The occurrence of transgenic herbicide-resistant oilseed rape (Brassica napus) in ruderal (non-crop disturbed) areas has not been investigated previously in Canada. The primary objective of this study was to document their occurrence in two main ruderal areas (along railways and roads) in the province of Saskatchewan, where half of all oilseed rape is grown, and at the port of Vancouver, British Columbia on the west coast of Canada, where most oilseed rape destined for export is transported by rail. During the 2005 growing season, leaf samples of oilseed rape plants were collected at randomly-selected sites along railways and roads across Saskatchewan ecoregions and at Vancouver; infestation area, density, and plant height of oilseed rape were measured at each site. The presence of the glyphosate and glufosinate resistance traits was determined using test strips. The infestation area of oilseed rape, averaged across 155 sampled sites in the Saskatchewan survey, was markedly smaller in populations along railways than roads; in contrast, infestation area averaged across 54 sites in the Vancouver survey was greater for populations along railways than roads. In both surveys, mean plant density was greater for populations found along railways than roads. Two-thirds of oilseed rape plants sampled across Saskatchewan ecoregions and at Vancouver were transgenic, although the relative proportion of plants with the glyphosate or glufosinate resistance trait varied between surveys. Frequency of occurrence of transgenic plants in ruderal areas was similar to the proportion of the oilseed rape area planted with transgenic cultivars in the recent preceding years. A single transgenic B. rapa x B. napus hybrid was found along a road in Vancouver, confirming the relatively high probability of hybridization between these two Brassica species. With current control measures, transgenic oilseed rape populations may persist and spread in these ruderal areas.  (+info)

Detection of feral transgenic oilseed rape with multiple-herbicide resistance in Japan. (5/64)

Repeated monitoring for escaped transgenic crop plants is sometimes necessary, especially in cases when the crop has not been approved for release into the environment. Transgenic oilseed rape (Brassica napus) was detected along roadsides in central Japan in a previous study. The goal of the current study was to monitor the distribution of transgenic oilseed rape and occurrence of hybridization of transgenic B. napus with feral populations of its closely related species (B. rapa and B. juncea) in the west of Japan in 2005. The progenies of 50 B. napus, 82 B. rapa and 283 B. juncea maternal plants from 95 sampling sites in seven port areas were screened for herbicide-resistance. Transgenic herbicide-resistant seeds were detected from 12 B. napus maternal plants growing at seven sampling sites in two port areas. A portion of the progeny from two transgenic B. napus plants had both glyphosate-resistance and glufosinate-resistance transgenes. Therefore, two types of transgenic B. napus plants are likely to have outcrossed with each other, since the double-herbicide-resistant transgenic strain of oilseed rape has not been developed intentionally for commercial purposes. As found in the previous study, no transgenic seeds were detected from B. rapa or B. juncea, and more extensive sampling is needed to determine whether introgression into these wild species has occurred.  (+info)

Single-site mutations in the carboxyltransferase domain of plastid acetyl-CoA carboxylase confer resistance to grass-specific herbicides. (6/64)

Grass weed populations resistant to aryloxyphenoxypropionate (APP) and cyclohexanedione herbicides that inhibit acetyl-CoA carboxylase (ACCase; EC represent a major problem for sustainable agriculture. We investigated the molecular basis of resistance to ACCase-inhibiting herbicides for nine wild oat (Avena sterilis ssp. ludoviciana Durieu) populations from the northern grain-growing region of Australia. Five amino acid substitutions in plastid ACCase were correlated with herbicide resistance: Ile-1,781-Leu, Trp-1,999-Cys, Trp-2,027-Cys, Ile-2,041-Asn, and Asp-2,078-Gly (numbered according to the Alopecurus myosuroides plastid ACCase). An allele-specific PCR test was designed to determine the prevalence of these five mutations in wild oat populations suspected of harboring ACCase-related resistance with the result that, in most but not all cases, plant resistance was correlated with one (and only one) of the five mutations. We then showed, using a yeast gene-replacement system, that these single-site mutations also confer herbicide resistance to wheat plastid ACCase: Ile-1,781-Leu and Asp-2,078-Gly confer resistance to APPs and cyclohexanediones, Trp-2,027-Cys and Ile-2,041-Asn confer resistance to APPs, and Trp-1,999-Cys confers resistance only to fenoxaprop. These mutations are very likely to confer resistance to any grass weed species under selection imposed by the extensive agricultural use of the herbicides.  (+info)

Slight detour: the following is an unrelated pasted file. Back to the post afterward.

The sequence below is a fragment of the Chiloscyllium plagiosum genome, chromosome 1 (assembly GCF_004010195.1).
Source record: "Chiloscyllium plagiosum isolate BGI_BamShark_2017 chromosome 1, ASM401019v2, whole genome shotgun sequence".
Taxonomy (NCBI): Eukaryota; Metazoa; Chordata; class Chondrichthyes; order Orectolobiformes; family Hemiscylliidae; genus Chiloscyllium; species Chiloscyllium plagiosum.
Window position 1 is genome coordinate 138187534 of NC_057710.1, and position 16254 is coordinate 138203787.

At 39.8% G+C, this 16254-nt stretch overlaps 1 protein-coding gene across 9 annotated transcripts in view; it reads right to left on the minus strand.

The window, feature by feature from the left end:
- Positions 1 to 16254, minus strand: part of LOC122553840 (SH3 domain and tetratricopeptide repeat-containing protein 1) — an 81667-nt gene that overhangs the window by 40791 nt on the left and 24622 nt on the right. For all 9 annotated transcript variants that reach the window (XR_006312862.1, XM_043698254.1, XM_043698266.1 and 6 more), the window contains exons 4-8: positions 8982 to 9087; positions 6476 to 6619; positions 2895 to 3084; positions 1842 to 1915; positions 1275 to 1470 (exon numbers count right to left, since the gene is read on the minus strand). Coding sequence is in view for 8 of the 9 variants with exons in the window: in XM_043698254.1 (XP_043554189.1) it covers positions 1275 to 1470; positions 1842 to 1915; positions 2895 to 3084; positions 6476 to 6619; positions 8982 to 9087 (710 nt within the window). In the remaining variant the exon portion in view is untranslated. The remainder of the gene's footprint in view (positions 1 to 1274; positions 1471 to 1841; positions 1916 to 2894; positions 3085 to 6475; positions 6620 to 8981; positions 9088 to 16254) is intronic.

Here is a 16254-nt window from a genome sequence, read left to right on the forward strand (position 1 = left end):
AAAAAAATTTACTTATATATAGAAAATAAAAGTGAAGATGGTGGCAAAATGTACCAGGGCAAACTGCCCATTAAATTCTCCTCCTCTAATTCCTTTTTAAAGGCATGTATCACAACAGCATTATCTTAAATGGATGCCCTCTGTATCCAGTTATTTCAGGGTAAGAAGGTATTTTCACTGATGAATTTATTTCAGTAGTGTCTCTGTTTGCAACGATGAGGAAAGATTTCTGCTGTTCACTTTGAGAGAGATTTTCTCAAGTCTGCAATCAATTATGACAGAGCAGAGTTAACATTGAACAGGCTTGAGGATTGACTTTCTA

Gene flow from GM glyphosate-tolerant to conventional soybeans under field conditions in Japan. (7/64)

Natural out-crossing rates were evaluated for conventional soybeans (Glycine max (L.) Merr.) cultivated adjacent to genetically modified (GM) glyphosate-tolerant soybeans under field conditions during a four-year period in Japan. A total of 107 846 progeny of 2772 plants harvested from conventional varieties were screened for glyphosate herbicide tolerance. The highest out-crossing rates, 0.19% in 2001 and 0.16% in 2002, were observed in adjacent rows 0.7 m from the pollen source. The highest rate in 2004 was 0.052%, which was observed at 2.1 m. No out-crossing was observed in the rows 10.5 m from the pollen source over the four-year period. The farthest distances between receptor and pollen source at which out-crossing was observed were 7 m in 2001, 2.8 m in 2002, and 3.5 m in 2004. The greatest airborne pollen density during the flowering period, determined by Durham pollen samplers located between the rows of each variety, was 0.368, with the average value at 0.18, indicating that the possibility of out-crossing by wind is minimal. Thrips species and predatory Hemiptera visited the soybean flowers more frequently during the four-year period than any other common pollinators, such as bees.  (+info)

Mycorrhizal and rhizobial colonization of genetically modified and conventional soybeans. (8/64)

We grew plants of nine soybean varieties, six of which were genetically modified to express transgenic cp4-epsps, in the presence of Bradyrhizobium japonicum and arbuscular mycorrhizal fungi. Mycorrhizal colonization and nodule abundance and mass differed among soybean varieties; however, in no case was variation significantly associated with the genetic modification.  (+info)